I'd like to download automatically tons of papers listed on .bib file so I'm trying to find a way to facilitate the process by, e.g. I import or input to a tool a certain .bib file which contains a list of literature, the output is the literature's .pdf file. Any idea to do so?
In contrast to the freemium/proprietary tool suggested in the answer by andreas, I propose a FOSS solution that works reliably for this specific task.
Assuming you are connected to a network that provides permissions to legally download the required content, the cross-platform reference manager,
JabRef has integrated fetchers to download full-texts for the entries in your library. Import your
bib file into Jabref (maybe just start a new library for this task to keep things clean) and select the desired number of entries for which full-text PDFs are needed. Then, from the
Quality pull-down menu, select
Lookup Fulltext documents.
However, you still have to manually confirm all downloads. From the user's perspective, this requires just a bunch of clicking the
OK button in the same on-screen co-ordinate (for pop-ups that appears sequentially for each citation entry). Jabref does all the heavy-lifting and correctly downloads the desired PDFs of the full-text and link each of them appropriately by matching to their relevant citation entry in the library.
BibTeX is usually a very heterogeneous source of bibliographic references. URLs can be stored in several fields like 'url', 'howpublished', or 'citeulike-linkout-0', 'citeulike-linkout-1'... 'citeulike-linkout-n'. Moreover, some entries have a DOI, arXiv ID, PubMed ID or PMC ID and some don't.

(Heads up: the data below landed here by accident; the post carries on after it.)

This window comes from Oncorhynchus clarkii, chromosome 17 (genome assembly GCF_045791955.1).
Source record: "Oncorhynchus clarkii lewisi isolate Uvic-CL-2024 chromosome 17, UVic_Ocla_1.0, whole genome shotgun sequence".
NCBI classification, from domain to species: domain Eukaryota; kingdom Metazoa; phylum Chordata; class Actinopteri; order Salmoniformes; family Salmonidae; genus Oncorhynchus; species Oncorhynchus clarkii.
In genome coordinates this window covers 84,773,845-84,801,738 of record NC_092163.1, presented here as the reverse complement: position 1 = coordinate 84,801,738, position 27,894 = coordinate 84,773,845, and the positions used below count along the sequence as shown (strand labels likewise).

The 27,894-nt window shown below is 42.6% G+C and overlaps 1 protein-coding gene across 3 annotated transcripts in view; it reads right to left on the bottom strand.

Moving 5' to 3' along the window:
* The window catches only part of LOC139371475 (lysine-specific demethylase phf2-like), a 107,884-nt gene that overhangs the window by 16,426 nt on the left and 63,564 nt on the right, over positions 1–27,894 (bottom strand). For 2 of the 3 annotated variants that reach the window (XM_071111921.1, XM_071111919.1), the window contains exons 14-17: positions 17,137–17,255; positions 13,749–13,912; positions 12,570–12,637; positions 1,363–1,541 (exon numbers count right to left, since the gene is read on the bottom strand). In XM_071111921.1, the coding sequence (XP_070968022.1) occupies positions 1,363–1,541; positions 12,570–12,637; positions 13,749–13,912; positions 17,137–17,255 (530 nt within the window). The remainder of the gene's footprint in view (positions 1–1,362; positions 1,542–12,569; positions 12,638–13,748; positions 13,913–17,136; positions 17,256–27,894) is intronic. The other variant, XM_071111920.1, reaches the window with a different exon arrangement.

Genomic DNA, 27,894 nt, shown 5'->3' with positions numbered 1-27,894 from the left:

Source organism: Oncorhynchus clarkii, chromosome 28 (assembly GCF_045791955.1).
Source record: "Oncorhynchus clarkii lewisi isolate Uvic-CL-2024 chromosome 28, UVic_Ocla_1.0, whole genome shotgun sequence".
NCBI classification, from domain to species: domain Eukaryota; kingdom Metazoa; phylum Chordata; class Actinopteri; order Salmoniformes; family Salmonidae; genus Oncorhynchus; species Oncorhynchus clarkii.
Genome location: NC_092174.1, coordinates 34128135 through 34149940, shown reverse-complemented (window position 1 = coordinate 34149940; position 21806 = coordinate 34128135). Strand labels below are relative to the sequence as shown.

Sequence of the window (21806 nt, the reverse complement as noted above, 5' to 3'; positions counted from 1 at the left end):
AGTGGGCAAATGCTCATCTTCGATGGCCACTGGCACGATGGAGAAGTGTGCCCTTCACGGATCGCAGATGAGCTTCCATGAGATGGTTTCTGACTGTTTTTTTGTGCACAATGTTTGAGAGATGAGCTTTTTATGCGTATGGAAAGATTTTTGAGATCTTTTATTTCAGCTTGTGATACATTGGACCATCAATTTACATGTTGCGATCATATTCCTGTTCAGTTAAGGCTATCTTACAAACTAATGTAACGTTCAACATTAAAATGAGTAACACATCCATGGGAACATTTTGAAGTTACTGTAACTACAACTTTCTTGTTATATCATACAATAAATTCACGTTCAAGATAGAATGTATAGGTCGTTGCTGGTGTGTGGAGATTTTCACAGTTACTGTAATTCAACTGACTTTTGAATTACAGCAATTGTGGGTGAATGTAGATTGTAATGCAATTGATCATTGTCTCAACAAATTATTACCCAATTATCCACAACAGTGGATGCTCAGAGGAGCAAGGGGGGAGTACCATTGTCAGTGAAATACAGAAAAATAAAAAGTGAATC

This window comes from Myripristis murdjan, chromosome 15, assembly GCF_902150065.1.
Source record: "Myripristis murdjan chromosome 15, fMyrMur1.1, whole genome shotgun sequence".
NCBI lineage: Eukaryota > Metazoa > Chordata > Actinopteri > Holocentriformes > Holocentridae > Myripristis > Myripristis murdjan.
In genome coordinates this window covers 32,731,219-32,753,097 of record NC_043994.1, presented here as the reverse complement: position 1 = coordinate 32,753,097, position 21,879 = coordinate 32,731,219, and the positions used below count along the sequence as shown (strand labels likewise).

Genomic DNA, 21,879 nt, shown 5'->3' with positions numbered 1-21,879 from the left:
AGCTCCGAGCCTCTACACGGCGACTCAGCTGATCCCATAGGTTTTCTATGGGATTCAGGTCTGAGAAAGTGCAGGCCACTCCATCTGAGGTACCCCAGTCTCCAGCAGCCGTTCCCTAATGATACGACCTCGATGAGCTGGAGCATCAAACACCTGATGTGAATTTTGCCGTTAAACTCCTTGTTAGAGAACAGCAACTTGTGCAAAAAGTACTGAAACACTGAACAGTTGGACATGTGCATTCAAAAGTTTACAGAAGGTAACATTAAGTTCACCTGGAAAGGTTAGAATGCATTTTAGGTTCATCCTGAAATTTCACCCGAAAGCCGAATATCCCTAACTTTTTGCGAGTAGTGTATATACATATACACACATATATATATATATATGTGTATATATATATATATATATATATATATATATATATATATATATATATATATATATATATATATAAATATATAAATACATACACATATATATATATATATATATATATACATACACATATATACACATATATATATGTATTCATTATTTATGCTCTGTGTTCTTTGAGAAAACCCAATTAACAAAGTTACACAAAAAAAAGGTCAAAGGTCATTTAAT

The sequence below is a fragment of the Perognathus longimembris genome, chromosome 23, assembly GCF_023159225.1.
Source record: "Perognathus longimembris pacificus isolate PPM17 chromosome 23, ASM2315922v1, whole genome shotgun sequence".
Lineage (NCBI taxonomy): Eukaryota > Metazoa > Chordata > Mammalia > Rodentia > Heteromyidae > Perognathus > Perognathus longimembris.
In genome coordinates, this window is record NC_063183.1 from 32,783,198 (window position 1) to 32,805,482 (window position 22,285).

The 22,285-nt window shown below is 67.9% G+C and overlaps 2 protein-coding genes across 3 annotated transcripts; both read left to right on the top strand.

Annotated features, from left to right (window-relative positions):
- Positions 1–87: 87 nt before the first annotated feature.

As a developer of Paperpile I had the pleasure to dig into this over the last years, and there is no easy solution to a problem like this, but I think Paperpile comes close to a 'least effort' solution for the user. Let me explain how you can handle such a task with Paperpile.
- Simply upload the BibTeX file to Paperpile
- Paperpile will automatically match the uploaded references against databases like PubMed or Google Scholar to get better bibliographic information. The key point here is that it will retrieve DOIs which point to the website of the article at the publisher.
- You can then trigger automatic download of the PDF of these articles
The nice side effect is that you will have an updated bibliography with many of the articles being up to date and having the abstract. Of course, you can also export your references then again as BibTeX.
You may don't like this answer but automatic download is explicitly forbidden by many publishers and can result in the ban of labs/campus access to the journals of the publisher. Such automatic download can made by e.g. EndNote (actually, it does it automatically in some settings), and done by some students in our lab - as a result, a bunch of IP addresses get blocked.
Some of these answers are overtly incorrect. OpenURL is a publisher endorsed standard (amongst others, such as DOI), that was built to facilitate exactly this. There are subscription models which most universities sign up to for this. The issue around Schwartz and Scihub etc. is linked but it is possible to legitimately download many articles in an academic bibliography in a batch/automated fashion. Endnote is a commercial tool that specifically has a function which involves downloading full text, as an example.
Zotero can import many formats, including *.bib.